How To Think Critically In Chess


Chess is a thinking game. Thought processes and time management are intertwined and are two of the most important skills.

I break down time management into two sub-skills:

  • Macro Time Management: The ability to use almost all of your time every game without getting into unnecessary time trouble.
  • Micro Time Management: The ability to allocate more time to the moves which require more thought.

Micro Time Management can broken down further into two parts:

  • The clock situation, which includes how much time you have remaining on your clock, and, if there is a non-sudden death time control (e.g. 40 moves in 90 minutes), the current move number (and thus how many moves are left in the time control).
  • The position on the board with respect to how much time the current move deserves. This latter aspect of Micro Time Management can be called the Criticality Assessment.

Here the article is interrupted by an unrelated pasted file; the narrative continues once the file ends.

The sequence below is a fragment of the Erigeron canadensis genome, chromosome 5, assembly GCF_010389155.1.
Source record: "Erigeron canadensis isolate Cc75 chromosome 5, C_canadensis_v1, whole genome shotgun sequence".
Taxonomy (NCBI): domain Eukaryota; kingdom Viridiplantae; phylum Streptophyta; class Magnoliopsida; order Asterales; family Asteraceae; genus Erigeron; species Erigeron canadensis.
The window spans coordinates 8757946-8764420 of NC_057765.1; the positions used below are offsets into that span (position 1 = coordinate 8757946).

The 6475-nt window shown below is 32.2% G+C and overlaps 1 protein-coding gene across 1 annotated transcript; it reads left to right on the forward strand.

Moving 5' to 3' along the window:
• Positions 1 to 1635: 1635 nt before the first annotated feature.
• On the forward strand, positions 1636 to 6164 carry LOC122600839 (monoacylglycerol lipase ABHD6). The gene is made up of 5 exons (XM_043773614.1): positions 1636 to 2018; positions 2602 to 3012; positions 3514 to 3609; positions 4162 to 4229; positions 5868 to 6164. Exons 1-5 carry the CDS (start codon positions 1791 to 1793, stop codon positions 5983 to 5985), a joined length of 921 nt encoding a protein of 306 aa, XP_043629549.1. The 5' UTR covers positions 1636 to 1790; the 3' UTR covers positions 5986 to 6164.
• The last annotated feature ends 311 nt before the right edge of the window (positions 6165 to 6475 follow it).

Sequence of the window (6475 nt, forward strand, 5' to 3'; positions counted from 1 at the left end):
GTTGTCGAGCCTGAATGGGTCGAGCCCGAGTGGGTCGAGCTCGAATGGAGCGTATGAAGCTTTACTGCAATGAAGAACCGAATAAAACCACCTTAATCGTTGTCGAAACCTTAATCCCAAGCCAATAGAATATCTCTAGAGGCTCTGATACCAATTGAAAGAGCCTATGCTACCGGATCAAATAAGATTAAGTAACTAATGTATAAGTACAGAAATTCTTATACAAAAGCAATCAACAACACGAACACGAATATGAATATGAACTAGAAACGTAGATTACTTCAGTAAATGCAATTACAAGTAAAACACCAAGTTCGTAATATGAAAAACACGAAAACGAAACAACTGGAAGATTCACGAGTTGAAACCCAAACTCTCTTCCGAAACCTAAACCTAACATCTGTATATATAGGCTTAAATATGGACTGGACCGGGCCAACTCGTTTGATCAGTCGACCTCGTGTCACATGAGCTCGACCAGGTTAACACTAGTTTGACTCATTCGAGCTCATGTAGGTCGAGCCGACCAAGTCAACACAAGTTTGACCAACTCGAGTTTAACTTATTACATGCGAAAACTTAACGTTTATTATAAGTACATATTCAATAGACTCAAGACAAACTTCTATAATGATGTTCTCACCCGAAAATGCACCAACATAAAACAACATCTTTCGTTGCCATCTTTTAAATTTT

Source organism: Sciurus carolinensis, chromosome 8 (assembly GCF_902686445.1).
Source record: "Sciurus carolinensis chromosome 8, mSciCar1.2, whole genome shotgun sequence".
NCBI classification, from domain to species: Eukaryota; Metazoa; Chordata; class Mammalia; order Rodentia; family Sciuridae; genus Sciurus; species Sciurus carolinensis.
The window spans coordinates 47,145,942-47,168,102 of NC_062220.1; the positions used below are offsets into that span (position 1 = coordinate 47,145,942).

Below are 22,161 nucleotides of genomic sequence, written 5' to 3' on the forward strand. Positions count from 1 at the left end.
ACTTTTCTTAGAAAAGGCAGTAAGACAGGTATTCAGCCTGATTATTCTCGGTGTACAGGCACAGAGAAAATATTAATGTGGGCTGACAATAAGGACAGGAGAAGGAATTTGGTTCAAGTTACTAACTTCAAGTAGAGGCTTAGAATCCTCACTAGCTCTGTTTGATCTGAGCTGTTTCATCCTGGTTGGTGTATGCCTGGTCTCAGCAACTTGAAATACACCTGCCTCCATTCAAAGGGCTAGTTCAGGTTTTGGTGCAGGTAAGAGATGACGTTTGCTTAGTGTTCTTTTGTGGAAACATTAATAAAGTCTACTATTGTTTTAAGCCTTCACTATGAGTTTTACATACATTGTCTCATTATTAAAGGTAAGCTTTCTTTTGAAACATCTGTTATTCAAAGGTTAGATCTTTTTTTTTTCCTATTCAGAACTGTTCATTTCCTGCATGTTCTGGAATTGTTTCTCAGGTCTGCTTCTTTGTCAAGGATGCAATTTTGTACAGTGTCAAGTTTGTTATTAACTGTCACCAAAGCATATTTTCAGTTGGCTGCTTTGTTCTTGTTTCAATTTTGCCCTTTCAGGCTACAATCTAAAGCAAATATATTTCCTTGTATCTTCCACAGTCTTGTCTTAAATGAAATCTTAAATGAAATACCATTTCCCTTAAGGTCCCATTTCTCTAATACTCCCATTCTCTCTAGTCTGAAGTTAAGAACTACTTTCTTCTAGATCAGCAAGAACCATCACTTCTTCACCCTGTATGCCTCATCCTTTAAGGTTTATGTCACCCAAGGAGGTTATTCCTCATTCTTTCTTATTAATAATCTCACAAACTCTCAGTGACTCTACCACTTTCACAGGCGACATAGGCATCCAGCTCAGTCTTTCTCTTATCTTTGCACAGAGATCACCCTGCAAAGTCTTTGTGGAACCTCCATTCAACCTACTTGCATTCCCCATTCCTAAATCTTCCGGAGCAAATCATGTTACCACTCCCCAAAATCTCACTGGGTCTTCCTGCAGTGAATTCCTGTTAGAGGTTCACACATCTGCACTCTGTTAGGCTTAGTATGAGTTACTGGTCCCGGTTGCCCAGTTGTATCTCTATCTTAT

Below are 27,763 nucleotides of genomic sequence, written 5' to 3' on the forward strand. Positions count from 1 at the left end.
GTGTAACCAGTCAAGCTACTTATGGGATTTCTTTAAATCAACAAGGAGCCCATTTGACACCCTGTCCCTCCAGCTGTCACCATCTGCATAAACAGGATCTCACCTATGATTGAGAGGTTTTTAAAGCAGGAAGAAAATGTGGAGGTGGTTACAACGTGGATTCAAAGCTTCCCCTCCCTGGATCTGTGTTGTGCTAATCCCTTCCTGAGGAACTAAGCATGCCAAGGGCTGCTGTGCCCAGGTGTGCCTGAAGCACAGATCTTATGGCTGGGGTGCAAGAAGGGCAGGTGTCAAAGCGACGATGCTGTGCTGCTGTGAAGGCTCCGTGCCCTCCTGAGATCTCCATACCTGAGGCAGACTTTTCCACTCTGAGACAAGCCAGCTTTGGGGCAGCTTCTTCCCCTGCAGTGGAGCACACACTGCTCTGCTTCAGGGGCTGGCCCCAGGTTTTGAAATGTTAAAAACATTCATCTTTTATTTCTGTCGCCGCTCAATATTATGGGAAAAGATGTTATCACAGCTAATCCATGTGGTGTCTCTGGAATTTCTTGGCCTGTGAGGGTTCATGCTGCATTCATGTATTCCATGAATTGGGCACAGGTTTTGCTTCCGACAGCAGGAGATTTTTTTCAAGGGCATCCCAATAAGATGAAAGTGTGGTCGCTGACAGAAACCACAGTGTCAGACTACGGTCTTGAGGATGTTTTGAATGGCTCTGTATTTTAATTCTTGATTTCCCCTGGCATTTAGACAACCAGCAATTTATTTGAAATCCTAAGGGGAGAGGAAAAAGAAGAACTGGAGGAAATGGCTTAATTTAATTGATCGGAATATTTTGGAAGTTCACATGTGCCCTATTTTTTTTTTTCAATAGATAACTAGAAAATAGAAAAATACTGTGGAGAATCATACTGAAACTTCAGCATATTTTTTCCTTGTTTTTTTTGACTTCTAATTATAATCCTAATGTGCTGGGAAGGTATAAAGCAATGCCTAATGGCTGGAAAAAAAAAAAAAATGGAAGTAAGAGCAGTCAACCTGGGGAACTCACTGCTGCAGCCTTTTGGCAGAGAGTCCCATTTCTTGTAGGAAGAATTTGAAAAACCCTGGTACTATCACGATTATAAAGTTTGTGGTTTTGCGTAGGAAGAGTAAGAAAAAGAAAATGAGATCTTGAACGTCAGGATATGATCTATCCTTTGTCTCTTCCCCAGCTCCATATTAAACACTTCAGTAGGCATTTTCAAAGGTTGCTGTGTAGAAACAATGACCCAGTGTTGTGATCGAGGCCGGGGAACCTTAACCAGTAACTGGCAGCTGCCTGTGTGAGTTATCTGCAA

Usually a critical position calls for extra care and extra time. What can be considered a critical position? Let's start with a list provided by GM Lev Alburt and Al Lawrence in their book "Chess Rules of Thumb."

Rule of Thumb #135 is

"Recognize five characteristics of a critical position:

  1. When the game changes from known theory into unknown territory, from opening to middlegame, or from middlegame to endgame.
  2. When any pieces are exchanged, especially queens.
  3. When there is any change, or possible change in the pawn structure—especially in the center.
  4. When you have a tactical (short-lived) advantage which will disappear if not exploited now.
  5. When you see a move which seems to win."

Their very next Rule of Thumb, #136, is:

"A critical position is one about which you should think long and hard."

This is all good stuff, and I would like to add more on the subject.

A critical position is one where if the best move(s) are not chosen, then the likely outcome of the game is affected.